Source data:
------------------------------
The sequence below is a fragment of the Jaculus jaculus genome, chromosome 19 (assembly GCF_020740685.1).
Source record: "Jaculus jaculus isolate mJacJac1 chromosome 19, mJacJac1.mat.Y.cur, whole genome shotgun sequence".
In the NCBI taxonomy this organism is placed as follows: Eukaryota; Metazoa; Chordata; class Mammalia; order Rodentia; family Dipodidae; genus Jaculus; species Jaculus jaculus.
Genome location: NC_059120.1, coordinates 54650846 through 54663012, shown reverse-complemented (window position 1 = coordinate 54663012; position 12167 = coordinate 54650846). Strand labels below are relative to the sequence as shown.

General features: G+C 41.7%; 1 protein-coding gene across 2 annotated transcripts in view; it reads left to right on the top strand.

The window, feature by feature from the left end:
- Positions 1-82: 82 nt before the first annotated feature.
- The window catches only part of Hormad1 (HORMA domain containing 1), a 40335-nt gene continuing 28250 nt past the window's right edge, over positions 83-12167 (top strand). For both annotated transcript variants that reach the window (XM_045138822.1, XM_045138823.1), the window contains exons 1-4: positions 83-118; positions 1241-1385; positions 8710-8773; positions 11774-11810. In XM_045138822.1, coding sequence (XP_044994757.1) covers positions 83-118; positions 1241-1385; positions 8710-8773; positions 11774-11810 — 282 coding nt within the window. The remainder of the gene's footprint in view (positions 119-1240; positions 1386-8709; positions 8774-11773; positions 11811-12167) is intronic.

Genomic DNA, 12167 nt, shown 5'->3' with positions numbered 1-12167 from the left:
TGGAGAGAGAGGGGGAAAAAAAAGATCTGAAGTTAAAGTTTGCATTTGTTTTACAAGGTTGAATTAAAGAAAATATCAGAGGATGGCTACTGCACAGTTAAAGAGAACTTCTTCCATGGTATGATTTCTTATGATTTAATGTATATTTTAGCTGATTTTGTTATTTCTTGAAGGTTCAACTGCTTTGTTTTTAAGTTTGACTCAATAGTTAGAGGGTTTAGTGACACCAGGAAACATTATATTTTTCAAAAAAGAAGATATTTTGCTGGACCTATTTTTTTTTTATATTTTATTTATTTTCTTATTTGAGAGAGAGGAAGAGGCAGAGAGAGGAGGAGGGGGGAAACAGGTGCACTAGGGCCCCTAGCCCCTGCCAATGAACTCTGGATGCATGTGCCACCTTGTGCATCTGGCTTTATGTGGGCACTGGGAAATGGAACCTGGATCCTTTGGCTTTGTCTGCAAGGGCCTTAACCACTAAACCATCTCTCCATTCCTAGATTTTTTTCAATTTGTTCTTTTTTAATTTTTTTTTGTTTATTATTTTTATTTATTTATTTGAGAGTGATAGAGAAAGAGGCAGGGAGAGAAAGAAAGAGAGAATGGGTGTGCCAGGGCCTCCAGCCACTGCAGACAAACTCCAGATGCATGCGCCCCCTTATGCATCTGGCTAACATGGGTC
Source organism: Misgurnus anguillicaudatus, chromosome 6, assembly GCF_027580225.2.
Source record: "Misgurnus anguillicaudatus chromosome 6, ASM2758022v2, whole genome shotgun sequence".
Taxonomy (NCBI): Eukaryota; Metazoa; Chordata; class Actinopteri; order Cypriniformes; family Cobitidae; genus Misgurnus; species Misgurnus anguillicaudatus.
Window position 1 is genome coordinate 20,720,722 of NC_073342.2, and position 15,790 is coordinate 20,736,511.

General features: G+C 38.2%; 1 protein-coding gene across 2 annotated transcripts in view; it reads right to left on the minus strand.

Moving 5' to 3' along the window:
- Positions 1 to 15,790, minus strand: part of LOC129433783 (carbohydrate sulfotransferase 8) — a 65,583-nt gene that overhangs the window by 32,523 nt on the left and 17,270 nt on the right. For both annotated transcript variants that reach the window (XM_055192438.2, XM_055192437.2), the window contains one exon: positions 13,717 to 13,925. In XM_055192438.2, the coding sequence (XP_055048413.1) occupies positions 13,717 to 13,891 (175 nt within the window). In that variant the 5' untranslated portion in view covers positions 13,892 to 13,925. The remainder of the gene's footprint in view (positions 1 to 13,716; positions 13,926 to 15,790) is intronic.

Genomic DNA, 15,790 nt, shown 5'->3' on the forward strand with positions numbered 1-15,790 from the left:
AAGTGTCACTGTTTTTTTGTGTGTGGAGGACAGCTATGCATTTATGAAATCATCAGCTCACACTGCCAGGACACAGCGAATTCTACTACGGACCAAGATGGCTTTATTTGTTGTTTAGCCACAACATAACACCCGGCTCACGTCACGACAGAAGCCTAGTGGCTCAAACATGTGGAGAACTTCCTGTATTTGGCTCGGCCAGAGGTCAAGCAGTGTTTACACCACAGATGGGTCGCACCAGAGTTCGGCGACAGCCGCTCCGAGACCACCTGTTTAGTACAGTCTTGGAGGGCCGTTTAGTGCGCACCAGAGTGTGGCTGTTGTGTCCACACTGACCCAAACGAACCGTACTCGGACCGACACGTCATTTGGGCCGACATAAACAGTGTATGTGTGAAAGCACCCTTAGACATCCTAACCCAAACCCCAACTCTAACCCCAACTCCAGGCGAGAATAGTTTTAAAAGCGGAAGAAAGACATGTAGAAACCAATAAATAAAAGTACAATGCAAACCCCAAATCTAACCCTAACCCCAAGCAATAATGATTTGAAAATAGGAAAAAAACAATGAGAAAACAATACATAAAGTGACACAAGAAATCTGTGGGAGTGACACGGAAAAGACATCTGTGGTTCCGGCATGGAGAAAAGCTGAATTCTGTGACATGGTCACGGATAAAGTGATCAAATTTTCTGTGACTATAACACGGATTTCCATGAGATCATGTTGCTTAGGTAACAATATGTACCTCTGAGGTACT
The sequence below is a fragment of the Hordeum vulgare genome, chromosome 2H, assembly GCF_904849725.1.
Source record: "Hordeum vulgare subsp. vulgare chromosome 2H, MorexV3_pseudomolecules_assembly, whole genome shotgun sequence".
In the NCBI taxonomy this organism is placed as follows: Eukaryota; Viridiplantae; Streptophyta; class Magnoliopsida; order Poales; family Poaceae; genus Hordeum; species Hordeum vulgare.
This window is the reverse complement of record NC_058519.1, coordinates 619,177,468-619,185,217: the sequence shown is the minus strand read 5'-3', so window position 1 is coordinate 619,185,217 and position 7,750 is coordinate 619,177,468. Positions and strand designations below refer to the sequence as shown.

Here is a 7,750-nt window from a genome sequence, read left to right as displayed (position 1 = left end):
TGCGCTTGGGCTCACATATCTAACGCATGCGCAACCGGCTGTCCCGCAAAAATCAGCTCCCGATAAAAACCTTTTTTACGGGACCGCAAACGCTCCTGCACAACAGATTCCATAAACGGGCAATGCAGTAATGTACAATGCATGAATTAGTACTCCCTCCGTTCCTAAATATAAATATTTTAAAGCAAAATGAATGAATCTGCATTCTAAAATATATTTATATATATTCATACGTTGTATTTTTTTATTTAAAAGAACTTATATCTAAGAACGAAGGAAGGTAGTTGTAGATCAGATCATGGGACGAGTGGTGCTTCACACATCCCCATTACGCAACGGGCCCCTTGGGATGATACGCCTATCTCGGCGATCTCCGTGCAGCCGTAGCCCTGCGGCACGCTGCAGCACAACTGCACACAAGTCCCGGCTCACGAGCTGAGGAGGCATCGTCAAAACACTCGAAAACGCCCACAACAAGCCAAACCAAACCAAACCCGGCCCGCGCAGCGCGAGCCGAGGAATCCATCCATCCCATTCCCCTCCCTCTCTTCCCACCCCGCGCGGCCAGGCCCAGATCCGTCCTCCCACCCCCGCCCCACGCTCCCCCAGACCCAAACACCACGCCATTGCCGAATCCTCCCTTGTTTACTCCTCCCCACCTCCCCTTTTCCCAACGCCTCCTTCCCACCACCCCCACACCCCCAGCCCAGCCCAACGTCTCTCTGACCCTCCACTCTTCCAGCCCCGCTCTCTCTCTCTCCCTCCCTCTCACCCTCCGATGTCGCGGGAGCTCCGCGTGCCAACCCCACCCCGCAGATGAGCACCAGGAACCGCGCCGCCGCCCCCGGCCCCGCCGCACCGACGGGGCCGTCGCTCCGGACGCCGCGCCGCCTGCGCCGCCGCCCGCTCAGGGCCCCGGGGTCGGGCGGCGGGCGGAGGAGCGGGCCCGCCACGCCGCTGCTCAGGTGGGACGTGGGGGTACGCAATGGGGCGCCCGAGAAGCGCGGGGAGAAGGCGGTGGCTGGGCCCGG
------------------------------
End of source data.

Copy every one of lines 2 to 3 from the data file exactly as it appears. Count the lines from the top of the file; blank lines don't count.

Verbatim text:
Source record: "Jaculus jaculus isolate mJacJac1 chromosome 19, mJacJac1.mat.Y.cur, whole genome shotgun sequence".
In the NCBI taxonomy this organism is placed as follows: Eukaryota; Metazoa; Chordata; class Mammalia; order Rodentia; family Dipodidae; genus Jaculus; species Jaculus jaculus.